Comments on: The Patent System and Access to Medicine in Developing Countries: The Problem http://www.lessig.org/2004/10/the-patent-system-and-access-t/ Blog, news, books Thu, 12 Oct 2017 08:56:00 +0000 hourly 1 http://wordpress.org/?v=3.8.2 By: Max Lybbert http://www.lessig.org/2004/10/the-patent-system-and-access-t/#comment-22299 Fri, 29 Oct 2004 18:47:10 +0000 http://lessig.org/blog/2004/10/the_patent_system_and_access_t.html#comment-22299 I don’t know if Trevor was responding to me, another poster, or to Lessig. I’ll respond to him.

/* You�re basically characterizing capitalism as a problem. You also seem to be saying that drug companies should allocate their resources to pursuits that don�t benefit their customers or stockholders. Doesn�t make much sense to me.
*/

I, for one, would like to keep the “shareholder maximization” rule in place.

However, I also recognize that patents don’t exist in nature. Patents have an interesting history, and often involved a form of royal cronyism (the king granting a particular tea company exclusive rights to sell tea in the American Colonies, for instance). The Constitution recognizes that patents aren’t a bad idea, per se, and grants Congress the authority to grant patents and similar rights “for limited times” to encourage the “progress of science and useful arts.”

I don’t want to abolish patents, but I do think we ought to review patent law every so often to determine if they actually promote the progress of science.

/* Not to mention, patents only last 20 years. All medicines whose patents have expired are available as generics. Simply saying that they deserve it now because they need it doesn�t make much sense to me. I guess I�m not a communist.
*/

It is possible for non-communists to have issues with the current patent system. In fact, patents are a definite government incursion on the free market — they set up an artificial monopoly specifically as a way to prop up prices.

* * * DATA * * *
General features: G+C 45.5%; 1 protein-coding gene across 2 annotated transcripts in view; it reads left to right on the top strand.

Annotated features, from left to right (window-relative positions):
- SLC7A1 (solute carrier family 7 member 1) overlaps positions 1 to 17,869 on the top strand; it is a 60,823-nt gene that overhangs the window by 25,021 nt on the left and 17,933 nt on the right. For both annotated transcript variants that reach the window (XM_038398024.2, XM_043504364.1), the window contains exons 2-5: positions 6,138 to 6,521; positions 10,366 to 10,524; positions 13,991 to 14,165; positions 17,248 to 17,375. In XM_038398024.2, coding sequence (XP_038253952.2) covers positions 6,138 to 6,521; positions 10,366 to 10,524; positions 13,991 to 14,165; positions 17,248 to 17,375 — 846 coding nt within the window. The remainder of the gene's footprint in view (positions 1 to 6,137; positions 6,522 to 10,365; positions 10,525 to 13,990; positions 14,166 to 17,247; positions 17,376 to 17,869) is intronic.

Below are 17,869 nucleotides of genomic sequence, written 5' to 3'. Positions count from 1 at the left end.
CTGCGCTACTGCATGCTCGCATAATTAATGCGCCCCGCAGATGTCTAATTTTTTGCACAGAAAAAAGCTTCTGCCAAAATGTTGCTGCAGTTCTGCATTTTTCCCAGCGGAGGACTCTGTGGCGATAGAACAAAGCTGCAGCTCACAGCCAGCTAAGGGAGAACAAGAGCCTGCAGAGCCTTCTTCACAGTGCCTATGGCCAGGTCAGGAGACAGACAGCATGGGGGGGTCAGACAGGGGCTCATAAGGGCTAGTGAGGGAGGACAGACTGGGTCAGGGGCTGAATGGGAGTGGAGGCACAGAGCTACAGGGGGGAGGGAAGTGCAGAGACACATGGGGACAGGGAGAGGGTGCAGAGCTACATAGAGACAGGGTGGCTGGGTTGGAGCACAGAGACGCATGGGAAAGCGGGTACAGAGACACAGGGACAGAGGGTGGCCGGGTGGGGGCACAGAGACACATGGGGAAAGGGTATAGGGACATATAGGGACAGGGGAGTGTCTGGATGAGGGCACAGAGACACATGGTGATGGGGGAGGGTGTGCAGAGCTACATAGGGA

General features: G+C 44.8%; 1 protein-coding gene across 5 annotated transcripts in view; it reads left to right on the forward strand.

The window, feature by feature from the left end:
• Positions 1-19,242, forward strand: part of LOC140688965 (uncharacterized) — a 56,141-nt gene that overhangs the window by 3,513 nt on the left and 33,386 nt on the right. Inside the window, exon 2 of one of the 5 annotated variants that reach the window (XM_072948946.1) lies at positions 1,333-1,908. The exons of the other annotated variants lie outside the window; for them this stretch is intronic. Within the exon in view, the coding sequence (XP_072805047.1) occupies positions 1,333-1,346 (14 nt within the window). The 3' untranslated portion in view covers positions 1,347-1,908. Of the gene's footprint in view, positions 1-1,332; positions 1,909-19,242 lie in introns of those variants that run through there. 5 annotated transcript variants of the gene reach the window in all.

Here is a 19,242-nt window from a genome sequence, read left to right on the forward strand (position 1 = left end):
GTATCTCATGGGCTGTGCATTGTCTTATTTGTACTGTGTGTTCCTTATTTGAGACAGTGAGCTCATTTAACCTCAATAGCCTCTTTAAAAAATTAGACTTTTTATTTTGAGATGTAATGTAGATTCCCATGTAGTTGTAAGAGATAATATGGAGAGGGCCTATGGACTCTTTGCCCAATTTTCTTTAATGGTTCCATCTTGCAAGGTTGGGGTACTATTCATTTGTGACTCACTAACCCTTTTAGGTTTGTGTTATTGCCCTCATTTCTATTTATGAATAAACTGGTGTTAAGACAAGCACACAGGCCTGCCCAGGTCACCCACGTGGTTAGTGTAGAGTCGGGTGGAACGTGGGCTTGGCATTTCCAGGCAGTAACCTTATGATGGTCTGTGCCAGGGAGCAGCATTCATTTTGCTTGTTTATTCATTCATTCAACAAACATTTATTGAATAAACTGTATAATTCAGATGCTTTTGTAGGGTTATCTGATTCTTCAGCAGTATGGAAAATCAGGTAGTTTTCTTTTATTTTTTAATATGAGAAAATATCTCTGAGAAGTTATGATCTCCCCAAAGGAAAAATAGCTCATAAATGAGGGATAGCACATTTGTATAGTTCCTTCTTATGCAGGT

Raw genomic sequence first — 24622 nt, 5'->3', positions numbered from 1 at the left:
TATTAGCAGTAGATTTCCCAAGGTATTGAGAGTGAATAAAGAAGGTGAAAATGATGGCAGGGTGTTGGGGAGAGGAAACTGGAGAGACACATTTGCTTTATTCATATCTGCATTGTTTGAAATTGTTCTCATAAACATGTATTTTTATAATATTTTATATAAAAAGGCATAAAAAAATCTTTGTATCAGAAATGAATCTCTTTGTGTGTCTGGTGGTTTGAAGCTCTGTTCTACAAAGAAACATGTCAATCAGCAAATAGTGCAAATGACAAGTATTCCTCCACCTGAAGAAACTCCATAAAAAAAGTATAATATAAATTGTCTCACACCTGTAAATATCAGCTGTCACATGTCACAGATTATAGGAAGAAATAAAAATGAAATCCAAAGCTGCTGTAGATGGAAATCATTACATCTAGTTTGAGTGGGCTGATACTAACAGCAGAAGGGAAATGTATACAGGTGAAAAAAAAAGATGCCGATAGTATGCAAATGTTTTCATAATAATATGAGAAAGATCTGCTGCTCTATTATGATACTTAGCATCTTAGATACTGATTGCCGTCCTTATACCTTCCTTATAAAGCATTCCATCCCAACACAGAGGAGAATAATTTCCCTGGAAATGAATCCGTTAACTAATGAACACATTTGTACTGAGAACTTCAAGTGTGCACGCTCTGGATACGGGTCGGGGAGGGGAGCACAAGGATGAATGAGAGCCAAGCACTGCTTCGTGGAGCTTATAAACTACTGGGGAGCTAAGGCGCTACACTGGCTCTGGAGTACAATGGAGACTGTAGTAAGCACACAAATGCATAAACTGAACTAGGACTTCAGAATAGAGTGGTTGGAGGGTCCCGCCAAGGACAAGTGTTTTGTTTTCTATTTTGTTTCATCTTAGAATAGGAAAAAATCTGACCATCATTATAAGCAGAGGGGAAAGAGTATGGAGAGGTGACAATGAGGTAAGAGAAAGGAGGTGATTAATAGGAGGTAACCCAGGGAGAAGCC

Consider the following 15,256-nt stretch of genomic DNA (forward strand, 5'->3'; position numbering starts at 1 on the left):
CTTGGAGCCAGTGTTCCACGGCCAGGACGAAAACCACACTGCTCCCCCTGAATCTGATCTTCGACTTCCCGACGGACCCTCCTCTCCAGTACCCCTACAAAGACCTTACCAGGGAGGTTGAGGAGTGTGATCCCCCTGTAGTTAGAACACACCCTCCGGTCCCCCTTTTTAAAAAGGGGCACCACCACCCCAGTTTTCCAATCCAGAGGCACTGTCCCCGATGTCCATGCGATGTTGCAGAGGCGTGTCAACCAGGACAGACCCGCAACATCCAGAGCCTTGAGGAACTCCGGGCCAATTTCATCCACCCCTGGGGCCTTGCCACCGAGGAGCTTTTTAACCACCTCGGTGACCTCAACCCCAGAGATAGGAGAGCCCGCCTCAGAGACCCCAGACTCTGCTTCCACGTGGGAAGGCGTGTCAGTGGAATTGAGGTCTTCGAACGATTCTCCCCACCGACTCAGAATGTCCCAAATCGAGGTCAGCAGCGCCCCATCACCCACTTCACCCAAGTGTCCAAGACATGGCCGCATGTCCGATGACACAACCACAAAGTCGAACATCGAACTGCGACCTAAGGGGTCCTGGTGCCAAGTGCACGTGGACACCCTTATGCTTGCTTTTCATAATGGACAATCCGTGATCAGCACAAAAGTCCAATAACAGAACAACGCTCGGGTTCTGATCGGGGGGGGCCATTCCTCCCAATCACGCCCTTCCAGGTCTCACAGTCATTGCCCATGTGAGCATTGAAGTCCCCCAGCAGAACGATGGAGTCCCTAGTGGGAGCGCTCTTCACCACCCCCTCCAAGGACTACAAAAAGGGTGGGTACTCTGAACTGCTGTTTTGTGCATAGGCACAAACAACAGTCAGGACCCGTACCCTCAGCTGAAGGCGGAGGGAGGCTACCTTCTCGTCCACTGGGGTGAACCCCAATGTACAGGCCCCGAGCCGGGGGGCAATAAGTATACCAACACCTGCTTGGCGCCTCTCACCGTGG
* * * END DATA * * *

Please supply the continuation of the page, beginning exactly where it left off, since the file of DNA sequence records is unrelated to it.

The question, to me, is how much does each patent affect the market. I don’t want to abolish drug patents because I know companies can’t be profitable if they don’t recoup sunk research costs. In fact, they must also use the sucessful drugs to pay for all the research that doesn’t go anywhere.

And the current system does that pretty well. The drug companies are among the most profitable in the world. Much of that profit comes from the patent system, and I believe it is bad public policy to run a one-sided system. I’m not saying that the current system is one-sided, either. I’m saying that we ought to look and determine if it is.

/* The real problem is the lack of real property rights and a reliable legal and governmental system in 3rd world countries. Once they have those, they will be able to work for value, and buy the medicines they can afford.
*/

I would also like to see the Third World countries (and even countries doing a little better than Third World) come out of poverty. Many companies can even make a profit making this happen (think about it, how much more work can somebody do with a lawn mower engine than with a donkey — Briggs & Stratton is among the companies that will make a profit boosting somebody else’s standard of living). That won’t make the patent system any more fair.

***

I did find Trey’s comment very insightful.

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By: Trey Jackson http://www.lessig.org/2004/10/the-patent-system-and-access-t/#comment-22298 Fri, 29 Oct 2004 14:54:52 +0000 http://lessig.org/blog/2004/10/the_patent_system_and_access_t.html#comment-22298 I agree that the drug companies could use some reform and that they are focusing on drugs that make them profitable, as opposed to drugs that help cope with disease.